Allscripts adopts shareholder rights plan

CHICAGO (AP) — Allscripts Healthcare Solutions Inc. said Monday that it adopted a "poison pill" shareholder rights measure to ward off an unwanted takeover after the electronic health records company fired its chairman and reported a steep drop in first-quarter earnings last month.

The Chicago company said shareholders will be entitled to buy a new series of Allscripts preferred shares at a 50 percent discount under certain circumstances — if a person or group buys 10 percent or more of its common stock without board approval, for example.

Allscripts said the plan will allow stockholders to realize the long-term value of their investment and protect them from unfair takeover attempts. New Chairman Dennis Chookaszian said in a statement the board believes the company's current share price doesn't reflect its long-term potential. The stock has fallen more than 44 percent since the start of the year.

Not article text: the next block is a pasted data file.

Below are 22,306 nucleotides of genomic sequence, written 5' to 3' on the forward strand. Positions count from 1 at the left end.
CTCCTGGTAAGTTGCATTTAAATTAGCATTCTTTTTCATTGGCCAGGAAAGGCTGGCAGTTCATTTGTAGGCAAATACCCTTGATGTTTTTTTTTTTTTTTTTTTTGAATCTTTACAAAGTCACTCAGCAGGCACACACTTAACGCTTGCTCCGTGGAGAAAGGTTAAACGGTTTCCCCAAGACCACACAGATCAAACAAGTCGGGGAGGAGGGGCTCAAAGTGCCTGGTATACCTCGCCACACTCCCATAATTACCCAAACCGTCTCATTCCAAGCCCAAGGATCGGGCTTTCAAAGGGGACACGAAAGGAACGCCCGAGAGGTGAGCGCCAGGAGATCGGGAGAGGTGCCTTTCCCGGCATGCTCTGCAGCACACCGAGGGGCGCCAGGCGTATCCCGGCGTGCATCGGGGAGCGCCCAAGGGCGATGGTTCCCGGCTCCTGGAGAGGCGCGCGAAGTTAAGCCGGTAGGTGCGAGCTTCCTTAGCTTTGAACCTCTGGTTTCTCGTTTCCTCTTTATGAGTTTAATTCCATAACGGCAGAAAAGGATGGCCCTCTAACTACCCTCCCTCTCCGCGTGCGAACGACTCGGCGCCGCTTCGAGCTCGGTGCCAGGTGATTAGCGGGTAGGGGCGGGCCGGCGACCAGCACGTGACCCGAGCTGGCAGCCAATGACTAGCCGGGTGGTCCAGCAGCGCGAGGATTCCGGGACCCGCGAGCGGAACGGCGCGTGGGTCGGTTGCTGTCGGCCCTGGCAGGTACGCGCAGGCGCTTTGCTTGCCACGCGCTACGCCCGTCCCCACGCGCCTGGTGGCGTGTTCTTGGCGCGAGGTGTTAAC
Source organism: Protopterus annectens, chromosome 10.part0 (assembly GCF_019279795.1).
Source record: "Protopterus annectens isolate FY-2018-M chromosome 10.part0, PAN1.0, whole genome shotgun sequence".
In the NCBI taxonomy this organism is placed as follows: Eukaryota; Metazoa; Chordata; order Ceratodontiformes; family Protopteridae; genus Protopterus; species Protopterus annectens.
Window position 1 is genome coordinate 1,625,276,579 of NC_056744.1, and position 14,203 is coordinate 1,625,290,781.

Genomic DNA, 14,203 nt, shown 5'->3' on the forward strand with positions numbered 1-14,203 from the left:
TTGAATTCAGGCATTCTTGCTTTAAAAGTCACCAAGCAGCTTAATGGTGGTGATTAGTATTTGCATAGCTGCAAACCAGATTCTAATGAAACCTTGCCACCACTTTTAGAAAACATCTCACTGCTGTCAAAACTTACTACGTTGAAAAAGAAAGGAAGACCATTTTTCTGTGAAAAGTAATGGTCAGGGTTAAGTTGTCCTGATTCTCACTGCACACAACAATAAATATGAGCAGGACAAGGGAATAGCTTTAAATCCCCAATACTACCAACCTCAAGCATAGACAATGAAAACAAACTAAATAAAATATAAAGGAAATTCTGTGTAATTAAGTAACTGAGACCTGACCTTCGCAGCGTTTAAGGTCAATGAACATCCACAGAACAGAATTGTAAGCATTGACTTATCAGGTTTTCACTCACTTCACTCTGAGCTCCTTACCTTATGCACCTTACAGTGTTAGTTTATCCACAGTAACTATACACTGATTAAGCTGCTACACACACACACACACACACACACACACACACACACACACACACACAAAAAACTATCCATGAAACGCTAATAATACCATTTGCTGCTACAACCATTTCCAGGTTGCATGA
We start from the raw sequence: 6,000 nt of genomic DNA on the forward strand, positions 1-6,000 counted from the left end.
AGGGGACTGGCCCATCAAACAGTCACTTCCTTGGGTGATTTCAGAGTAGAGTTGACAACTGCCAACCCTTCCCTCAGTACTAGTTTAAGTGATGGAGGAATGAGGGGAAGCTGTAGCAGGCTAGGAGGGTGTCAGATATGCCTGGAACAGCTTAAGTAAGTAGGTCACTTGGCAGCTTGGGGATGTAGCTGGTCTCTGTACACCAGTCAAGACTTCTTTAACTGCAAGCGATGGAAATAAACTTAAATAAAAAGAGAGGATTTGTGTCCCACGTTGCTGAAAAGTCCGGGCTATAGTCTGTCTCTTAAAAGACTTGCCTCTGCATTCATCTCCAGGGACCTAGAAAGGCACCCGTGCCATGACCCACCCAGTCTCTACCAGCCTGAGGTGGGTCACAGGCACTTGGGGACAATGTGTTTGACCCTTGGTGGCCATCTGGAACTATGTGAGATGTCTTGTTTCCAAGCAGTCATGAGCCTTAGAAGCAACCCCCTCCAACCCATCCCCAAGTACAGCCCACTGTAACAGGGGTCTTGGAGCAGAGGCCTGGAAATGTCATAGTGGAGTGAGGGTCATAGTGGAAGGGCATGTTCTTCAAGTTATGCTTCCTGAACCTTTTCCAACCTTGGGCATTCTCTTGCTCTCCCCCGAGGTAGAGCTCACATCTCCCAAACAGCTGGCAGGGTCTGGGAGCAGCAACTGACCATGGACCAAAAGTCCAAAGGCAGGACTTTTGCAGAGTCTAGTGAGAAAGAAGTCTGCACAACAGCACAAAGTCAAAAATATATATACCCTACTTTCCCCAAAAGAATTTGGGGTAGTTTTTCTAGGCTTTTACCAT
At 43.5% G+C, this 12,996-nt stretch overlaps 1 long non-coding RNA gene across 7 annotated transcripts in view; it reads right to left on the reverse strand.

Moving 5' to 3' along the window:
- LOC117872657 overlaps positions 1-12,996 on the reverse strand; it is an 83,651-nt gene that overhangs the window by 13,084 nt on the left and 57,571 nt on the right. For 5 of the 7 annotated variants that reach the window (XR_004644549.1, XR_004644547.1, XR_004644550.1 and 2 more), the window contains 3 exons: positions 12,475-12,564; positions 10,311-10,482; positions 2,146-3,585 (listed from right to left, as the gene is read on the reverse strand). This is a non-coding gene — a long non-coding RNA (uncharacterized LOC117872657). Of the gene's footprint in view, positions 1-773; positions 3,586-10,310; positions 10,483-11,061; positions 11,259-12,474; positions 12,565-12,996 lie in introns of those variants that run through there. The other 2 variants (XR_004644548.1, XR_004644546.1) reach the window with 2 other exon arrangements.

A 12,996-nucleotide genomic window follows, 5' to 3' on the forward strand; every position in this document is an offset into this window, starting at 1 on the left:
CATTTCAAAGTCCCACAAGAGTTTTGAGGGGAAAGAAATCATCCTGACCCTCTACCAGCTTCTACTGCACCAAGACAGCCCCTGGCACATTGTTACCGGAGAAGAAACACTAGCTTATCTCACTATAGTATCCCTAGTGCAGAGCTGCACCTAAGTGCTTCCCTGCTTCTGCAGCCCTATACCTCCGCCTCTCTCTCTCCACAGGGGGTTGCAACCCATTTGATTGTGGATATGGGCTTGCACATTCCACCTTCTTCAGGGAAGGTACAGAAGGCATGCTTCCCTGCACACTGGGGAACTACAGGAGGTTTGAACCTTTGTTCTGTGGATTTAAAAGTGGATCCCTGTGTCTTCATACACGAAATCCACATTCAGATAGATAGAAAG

The company said the shareholder rights plan was not adopted in response to any hostile takeover attempt.

Allscripts appointed Chookaszian chairman April 30, a few days after it announced the firing of former Chairman Phil Pead and said three other directors had resigned from its board. The company said that Chief Financial Officer Bill Davis will leave this month as well.

Allscripts said late last month that its net income plunged 54 percent on lower sales, bigger investments in product development and other costs. Its adjusted earnings of 12 cents per share were half of what analysts expected.

Allscripts also cut its earnings outlook and now forecasts an adjusted profit of 74 to 80 cents per share in 2012, down from a previous projection of $1.06 to $1.10 per share.